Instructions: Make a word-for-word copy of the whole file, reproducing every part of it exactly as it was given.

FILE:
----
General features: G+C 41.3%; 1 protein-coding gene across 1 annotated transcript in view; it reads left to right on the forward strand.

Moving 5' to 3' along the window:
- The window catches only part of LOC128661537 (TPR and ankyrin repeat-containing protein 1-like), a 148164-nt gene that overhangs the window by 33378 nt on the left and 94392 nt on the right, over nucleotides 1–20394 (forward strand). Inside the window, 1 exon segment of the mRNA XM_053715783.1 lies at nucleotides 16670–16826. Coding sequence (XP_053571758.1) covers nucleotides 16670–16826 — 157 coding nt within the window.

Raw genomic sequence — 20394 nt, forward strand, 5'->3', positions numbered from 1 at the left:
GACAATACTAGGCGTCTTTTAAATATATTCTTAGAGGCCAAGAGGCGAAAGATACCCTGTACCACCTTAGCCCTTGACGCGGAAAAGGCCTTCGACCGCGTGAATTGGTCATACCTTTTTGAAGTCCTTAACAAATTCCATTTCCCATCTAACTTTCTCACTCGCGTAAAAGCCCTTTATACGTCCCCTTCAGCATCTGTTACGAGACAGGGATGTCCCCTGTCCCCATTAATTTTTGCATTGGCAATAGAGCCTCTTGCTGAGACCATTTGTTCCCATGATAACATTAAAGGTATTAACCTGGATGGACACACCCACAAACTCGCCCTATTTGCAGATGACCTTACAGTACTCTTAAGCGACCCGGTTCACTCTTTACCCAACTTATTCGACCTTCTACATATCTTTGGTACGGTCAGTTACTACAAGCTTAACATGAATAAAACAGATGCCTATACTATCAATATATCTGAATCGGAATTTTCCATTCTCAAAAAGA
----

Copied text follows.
General features: G+C 41.3%; 1 protein-coding gene across 1 annotated transcript in view; it reads left to right on the forward strand.

Moving 5' to 3' along the window:
- The window catches only part of LOC128661537 (TPR and ankyrin repeat-containing protein 1-like), a 148164-nt gene that overhangs the window by 33378 nt on the left and 94392 nt on the right, over nucleotides 1–20394 (forward strand). Inside the window, 1 exon segment of the mRNA XM_053715783.1 lies at nucleotides 16670–16826. Coding sequence (XP_053571758.1) covers nucleotides 16670–16826 — 157 coding nt within the window.

Raw genomic sequence — 20394 nt, forward strand, 5'->3', positions numbered from 1 at the left:
GACAATACTAGGCGTCTTTTAAATATATTCTTAGAGGCCAAGAGGCGAAAGATACCCTGTACCACCTTAGCCCTTGACGCGGAAAAGGCCTTCGACCGCGTGAATTGGTCATACCTTTTTGAAGTCCTTAACAAATTCCATTTCCCATCTAACTTTCTCACTCGCGTAAAAGCCCTTTATACGTCCCCTTCAGCATCTGTTACGAGACAGGGATGTCCCCTGTCCCCATTAATTTTTGCATTGGCAATAGAGCCTCTTGCTGAGACCATTTGTTCCCATGATAACATTAAAGGTATTAACCTGGATGGACACACCCACAAACTCGCCCTATTTGCAGATGACCTTACAGTACTCTTAAGCGACCCGGTTCACTCTTTACCCAACTTATTCGACCTTCTACATATCTTTGGTACGGTCAGTTACTACAAGCTTAACATGAATAAAACAGATGCCTATACTATCAATATATCTGAATCGGAATTTTCCATTCTCAAAAAGA